Assume a simple struct:

struct test {
   char variable[4];
   char variable2;

If I write something like variable[4] = '\0' there is a buffer overflow which modifies variable2.

Does ASLR prevent this buffer overflow?

1 Answer 1


ASLR never prevents any buffer overflow. A buffer overflow is when the application writes more bytes in a buffer than can possibly fit; putting the buffer at any random address cannot fix that.

What ASLR changes is the consequences of the overflow. A buffer overflow is exploited by an attacker by trying to making the extra bytes spill over some other elements in a controlled way. ASLR makes that more difficult in two ways:

  • By "moving things around", the field that the attacker tries to overwrite will not necessarily be located at a predictable place beyond the overflowing buffer.
  • A classic overflow exploit is about overwriting a jump field (return address on the stack, vtable for a C++ object...) so that execution jumps elsewhere; ASLR tries to force a blind jump which is unlikely to go anywhere interesting (for the attacker).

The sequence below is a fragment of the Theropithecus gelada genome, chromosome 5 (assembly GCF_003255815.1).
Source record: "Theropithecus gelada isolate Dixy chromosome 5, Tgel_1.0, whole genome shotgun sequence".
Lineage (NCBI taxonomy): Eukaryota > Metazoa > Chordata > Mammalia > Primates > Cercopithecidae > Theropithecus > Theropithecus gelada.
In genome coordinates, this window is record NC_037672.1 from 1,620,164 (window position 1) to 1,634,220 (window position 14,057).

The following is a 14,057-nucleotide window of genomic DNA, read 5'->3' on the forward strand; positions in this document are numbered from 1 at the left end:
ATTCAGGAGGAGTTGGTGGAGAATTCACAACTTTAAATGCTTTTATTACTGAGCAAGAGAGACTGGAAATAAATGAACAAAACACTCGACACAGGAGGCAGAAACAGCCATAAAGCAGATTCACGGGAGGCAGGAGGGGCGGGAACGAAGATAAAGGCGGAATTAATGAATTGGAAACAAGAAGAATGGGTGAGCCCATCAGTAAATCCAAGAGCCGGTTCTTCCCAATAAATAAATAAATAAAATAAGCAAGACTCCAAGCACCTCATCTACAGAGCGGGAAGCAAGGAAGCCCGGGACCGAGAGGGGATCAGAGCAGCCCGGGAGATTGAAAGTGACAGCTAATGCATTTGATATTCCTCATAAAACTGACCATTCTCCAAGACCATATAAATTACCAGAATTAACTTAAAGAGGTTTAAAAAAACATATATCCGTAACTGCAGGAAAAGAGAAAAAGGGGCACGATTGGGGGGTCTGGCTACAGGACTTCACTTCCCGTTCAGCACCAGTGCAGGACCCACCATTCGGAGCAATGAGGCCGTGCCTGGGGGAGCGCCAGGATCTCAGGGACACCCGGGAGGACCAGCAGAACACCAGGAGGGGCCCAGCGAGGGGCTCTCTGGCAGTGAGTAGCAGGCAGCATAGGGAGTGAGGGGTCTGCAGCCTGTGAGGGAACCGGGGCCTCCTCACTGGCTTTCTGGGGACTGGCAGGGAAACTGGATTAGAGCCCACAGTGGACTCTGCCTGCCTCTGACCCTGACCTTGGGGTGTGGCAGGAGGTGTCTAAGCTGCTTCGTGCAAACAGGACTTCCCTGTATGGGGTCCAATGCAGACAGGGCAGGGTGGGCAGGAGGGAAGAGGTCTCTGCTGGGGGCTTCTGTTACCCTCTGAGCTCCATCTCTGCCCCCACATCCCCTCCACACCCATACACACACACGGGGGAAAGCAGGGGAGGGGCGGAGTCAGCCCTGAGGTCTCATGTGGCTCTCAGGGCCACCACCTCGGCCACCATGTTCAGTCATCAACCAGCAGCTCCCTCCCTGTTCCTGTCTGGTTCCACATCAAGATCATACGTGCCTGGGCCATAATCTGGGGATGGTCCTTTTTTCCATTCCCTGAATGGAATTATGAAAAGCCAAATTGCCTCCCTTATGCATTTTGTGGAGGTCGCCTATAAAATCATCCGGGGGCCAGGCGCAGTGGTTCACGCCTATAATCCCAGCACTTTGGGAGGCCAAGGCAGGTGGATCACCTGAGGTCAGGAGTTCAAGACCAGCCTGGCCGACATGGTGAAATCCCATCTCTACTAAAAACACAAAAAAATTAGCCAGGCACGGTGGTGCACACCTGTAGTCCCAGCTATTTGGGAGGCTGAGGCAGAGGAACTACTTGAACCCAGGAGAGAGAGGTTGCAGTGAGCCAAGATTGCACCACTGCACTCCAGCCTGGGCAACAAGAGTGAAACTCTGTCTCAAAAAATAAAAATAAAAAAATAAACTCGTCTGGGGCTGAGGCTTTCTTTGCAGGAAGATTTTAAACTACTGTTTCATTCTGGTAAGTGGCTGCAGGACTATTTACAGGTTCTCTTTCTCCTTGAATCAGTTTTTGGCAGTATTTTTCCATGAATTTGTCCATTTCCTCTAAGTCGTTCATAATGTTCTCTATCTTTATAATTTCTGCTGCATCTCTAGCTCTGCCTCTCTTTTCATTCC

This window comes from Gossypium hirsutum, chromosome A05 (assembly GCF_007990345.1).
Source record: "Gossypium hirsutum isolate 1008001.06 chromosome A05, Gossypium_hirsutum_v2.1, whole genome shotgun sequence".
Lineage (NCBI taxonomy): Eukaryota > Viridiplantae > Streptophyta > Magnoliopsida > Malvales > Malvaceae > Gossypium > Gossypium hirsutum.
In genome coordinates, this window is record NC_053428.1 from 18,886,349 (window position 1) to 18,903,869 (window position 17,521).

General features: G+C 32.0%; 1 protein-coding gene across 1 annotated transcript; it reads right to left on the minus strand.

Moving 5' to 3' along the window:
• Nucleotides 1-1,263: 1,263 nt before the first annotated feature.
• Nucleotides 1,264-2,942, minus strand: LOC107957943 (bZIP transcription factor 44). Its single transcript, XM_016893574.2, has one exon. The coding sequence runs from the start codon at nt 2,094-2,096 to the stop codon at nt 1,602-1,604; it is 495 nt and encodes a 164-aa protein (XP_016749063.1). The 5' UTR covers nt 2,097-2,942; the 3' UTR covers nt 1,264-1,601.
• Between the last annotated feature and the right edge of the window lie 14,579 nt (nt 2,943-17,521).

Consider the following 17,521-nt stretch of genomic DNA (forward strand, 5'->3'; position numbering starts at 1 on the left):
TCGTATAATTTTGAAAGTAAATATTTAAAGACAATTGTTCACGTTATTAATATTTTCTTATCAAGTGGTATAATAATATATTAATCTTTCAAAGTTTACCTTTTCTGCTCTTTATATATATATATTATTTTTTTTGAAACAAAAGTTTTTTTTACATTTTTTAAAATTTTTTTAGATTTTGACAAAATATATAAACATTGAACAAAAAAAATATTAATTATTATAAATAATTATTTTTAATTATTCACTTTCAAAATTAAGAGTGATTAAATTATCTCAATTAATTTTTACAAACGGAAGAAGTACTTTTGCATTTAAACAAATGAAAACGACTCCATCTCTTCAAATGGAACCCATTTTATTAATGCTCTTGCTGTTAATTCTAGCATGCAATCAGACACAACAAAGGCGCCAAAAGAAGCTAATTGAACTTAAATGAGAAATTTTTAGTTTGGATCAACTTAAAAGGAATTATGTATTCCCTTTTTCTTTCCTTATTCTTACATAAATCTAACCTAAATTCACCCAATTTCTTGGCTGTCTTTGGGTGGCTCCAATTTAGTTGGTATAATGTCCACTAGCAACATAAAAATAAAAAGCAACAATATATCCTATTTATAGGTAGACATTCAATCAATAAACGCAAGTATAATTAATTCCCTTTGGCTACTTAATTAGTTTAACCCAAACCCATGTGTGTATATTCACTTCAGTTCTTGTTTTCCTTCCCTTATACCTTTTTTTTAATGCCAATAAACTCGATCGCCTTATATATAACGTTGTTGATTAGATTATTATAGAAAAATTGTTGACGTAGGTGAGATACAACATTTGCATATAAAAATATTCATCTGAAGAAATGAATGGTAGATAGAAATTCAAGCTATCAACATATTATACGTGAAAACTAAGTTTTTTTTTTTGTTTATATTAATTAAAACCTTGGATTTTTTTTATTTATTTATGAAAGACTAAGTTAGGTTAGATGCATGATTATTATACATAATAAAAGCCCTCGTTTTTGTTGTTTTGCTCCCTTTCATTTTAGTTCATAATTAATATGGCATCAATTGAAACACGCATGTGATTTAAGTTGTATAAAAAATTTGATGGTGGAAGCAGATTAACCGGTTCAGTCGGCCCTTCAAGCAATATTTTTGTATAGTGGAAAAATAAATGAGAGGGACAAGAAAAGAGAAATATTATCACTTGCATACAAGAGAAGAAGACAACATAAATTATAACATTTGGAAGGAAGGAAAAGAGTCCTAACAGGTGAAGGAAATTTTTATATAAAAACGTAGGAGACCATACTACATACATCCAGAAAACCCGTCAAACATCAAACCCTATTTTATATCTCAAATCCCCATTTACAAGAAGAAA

In the case of a struct, ASLR will not separate the two structure fields, because that would be contrary to the C specification, and it would break code. Regardless of ASLR, the variable2 field will always be right after the variable buffer in RAM, so the buffer overflow will predictably overwrite variable2. However, ASLR still moves code chunks between two executions of the application, so overwriting variable2 might not be sufficient to, say, inject arbitrary code.

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